1) Link to your most important category and product pages in the sitewide menu
Linking to your key product or category pages from the site-wide menu helps increase the internal authority of these pages. It also gives Google a clearer idea of the sites and hierarchy. Technically speaking, if a page is linked to from the sitewide menu, it means that it is linked to from every page on the site, a clear signal to Google that this page is important.
While this is great for SEO, do take caution as to not overstuff your menu. It’s best practice to keep 5-7 dropdowns in your menu – studies indicate this is the default amount the human short-term memory can hold.
Your menu should ideally only include your top category and product pages, and the rest can be accessed through a ‘view more’ section or linked to from pages already in the menu.
2) Implement breadcrumbs onto your category and product pages
Breadcrumbs are the links at the top of a product or category page which map the user journey to a page (see example below).
Long breadcrumbs are not only useful for user navigation, but they give Google a clear indication of the relationship between a set of category, subcategory and product pages.
These links are a great quick win for eCommerce SEO and also very easy for Google to crawl quickly.
Breadcrumbs should ideally be in the following long format rather than Home > product page as they give Google more context:
- Home > Category > Product
- Home > Category > Subcategory > Product
To find out how these can be implemented easily across various e-commerce CMS platforms including Magento and Shopify, we’d recommend reading through the following blog posts:
Once breadcrumbs have been implemented, they can be marked up with breadcrumb schema which will appear on the search results. This will give Google further information on the site structure and hierarchy (see SERP example below).
Details on how to implement breadcrumb schema can be found here.
3) Add subcategory links to category pages
Subcategory links give Google more context on the contents of a page, while also allowing web crawlers and users to navigate through the site easily.
These can be implemented as text links at the top of a category page, as shown on the Oliver Bonas site blow:
Or, as image links like the made.com example below:
4) Consider attribute links on product pages
If breadcrumb linking is not currently possible, then attribute linking is a great alternative. Attribute linking is commonly referred to as ‘deep links’ and can work well alongside breadcrumbs if they already exist on the site.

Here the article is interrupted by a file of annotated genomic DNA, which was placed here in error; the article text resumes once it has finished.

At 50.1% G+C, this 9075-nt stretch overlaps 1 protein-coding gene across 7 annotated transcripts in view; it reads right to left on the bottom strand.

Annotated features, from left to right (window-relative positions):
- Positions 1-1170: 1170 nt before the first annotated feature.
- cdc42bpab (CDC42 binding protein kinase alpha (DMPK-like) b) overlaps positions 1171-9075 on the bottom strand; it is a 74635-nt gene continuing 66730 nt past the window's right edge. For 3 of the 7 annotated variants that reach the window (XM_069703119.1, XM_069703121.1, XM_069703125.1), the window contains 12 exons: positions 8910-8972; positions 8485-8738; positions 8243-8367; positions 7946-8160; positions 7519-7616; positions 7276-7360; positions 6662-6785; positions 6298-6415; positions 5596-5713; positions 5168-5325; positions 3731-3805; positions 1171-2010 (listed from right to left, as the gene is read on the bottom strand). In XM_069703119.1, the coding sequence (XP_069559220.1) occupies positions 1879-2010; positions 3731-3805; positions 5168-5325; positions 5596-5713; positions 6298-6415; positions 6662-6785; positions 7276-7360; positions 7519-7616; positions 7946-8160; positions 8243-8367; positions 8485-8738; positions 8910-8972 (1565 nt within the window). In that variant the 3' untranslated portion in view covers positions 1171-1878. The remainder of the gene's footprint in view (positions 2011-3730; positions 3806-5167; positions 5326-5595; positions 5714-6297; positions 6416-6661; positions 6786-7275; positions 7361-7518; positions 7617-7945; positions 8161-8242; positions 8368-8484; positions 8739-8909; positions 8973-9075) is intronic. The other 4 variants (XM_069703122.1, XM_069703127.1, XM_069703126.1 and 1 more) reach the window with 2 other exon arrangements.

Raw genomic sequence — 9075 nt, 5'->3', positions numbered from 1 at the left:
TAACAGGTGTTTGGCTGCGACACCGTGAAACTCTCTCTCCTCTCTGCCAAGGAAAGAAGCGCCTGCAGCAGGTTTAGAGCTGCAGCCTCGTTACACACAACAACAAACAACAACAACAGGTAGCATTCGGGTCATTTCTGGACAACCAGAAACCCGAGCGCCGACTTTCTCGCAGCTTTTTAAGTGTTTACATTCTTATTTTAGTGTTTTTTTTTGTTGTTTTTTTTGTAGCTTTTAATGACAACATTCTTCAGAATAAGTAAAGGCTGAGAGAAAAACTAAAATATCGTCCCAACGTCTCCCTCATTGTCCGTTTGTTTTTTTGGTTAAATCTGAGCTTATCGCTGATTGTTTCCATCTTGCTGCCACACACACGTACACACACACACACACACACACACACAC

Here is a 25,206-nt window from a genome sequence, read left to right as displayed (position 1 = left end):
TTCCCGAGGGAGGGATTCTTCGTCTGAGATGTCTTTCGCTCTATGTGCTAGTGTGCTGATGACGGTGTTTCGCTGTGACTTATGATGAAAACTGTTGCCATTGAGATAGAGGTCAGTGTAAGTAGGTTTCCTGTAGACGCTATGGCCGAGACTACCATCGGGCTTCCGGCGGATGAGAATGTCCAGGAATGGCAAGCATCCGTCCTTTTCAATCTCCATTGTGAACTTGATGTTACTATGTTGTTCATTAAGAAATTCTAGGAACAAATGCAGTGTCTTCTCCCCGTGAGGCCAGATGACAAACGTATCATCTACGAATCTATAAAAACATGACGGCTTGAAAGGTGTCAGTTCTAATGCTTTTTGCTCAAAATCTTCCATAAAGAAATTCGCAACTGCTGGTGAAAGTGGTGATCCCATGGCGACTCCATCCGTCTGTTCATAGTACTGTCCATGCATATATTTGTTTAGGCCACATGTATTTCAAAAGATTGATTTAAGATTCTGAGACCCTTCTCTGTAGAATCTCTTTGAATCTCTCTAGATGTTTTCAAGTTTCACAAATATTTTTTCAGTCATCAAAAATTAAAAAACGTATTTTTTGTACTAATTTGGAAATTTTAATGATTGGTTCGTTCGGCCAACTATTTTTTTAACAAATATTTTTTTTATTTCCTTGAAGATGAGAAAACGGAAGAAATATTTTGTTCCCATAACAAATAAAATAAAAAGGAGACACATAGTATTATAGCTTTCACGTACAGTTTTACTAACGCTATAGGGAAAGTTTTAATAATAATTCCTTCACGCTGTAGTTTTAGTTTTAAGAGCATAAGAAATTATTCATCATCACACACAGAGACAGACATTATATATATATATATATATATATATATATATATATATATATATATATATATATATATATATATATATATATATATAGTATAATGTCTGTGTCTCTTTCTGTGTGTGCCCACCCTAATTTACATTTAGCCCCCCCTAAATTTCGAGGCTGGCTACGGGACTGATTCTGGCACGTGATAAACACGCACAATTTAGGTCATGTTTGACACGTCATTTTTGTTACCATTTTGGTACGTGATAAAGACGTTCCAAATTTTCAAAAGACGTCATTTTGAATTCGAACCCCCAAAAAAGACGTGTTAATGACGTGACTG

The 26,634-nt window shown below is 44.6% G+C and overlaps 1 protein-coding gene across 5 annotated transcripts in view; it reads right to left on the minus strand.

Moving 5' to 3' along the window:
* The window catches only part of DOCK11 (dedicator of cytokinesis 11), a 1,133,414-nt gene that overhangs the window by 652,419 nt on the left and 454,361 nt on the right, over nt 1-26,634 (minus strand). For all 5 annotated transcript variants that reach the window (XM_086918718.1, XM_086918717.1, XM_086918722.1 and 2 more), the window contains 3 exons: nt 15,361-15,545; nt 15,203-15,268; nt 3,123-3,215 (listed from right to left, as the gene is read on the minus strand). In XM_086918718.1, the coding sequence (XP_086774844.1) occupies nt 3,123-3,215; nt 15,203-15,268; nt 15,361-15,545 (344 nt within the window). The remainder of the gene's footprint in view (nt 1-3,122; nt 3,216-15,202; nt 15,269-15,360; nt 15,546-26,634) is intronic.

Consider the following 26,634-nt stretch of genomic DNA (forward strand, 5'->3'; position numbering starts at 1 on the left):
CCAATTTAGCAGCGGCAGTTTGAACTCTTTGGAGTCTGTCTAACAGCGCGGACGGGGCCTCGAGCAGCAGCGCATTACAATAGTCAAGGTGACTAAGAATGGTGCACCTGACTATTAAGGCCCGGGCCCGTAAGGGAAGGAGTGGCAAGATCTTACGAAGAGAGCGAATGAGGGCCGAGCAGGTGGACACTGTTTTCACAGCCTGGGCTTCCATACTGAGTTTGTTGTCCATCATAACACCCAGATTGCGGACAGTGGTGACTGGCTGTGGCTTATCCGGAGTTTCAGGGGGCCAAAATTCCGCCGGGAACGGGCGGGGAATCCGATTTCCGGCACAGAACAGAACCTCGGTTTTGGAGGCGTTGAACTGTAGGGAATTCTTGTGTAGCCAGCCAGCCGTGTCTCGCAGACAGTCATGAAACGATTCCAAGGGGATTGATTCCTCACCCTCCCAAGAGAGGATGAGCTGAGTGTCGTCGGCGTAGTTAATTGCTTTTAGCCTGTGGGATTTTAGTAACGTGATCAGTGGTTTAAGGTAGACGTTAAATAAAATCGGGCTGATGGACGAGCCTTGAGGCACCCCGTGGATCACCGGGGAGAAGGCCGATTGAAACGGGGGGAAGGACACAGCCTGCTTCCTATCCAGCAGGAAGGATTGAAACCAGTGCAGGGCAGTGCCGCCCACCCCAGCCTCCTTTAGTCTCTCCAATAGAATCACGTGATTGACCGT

These links can be incorporated anywhere on a product page and reference any attribute a product may have.
One of the main differences between breadcrumb and attribute links is that they do not need to follow a user journey, they can simply include a reference to any category page a product may belong to, e.g. sale and bestseller pages.
You can see an example of how The Bottle Club use these below (sidebar)
You can also see an example below where SKY NEWS uses these as ‘tags’ on blogs to link to relevant hub pages on the site.
5) Make sure your links are crawlable
6) Incorporate a ‘customers also bought/customers also liked’ section
You can easily boost the user experience with internal links like ‘you may also like’ and ‘customers also bought’ modules on a product page. These are very popular on e-commerce sites like ASOS and Patch Plants (see examples below).
7) Link from your blog posts to product pages and vice versa
If you have relevant guides or blog posts on the site, these are a great way to link to individual product pages and category pages which perhaps aren’t included in the statewide menu. Even if they are, it’s always best practice to exercise this where possible.
An additional tactic is to see which of your blogs have lots of links to them and add links to pages you want to push (hopefully relevant too). These internal links carry more authority because of the external links to the pages so can be a good tactic.
8) Relevant anchor text
A quick tip for internal linking is to ensure anchor text is relevant. This will give Google more context about the linked-to pages. So instead of “view more” generics, use proper anchor text like “shop accent chairs.”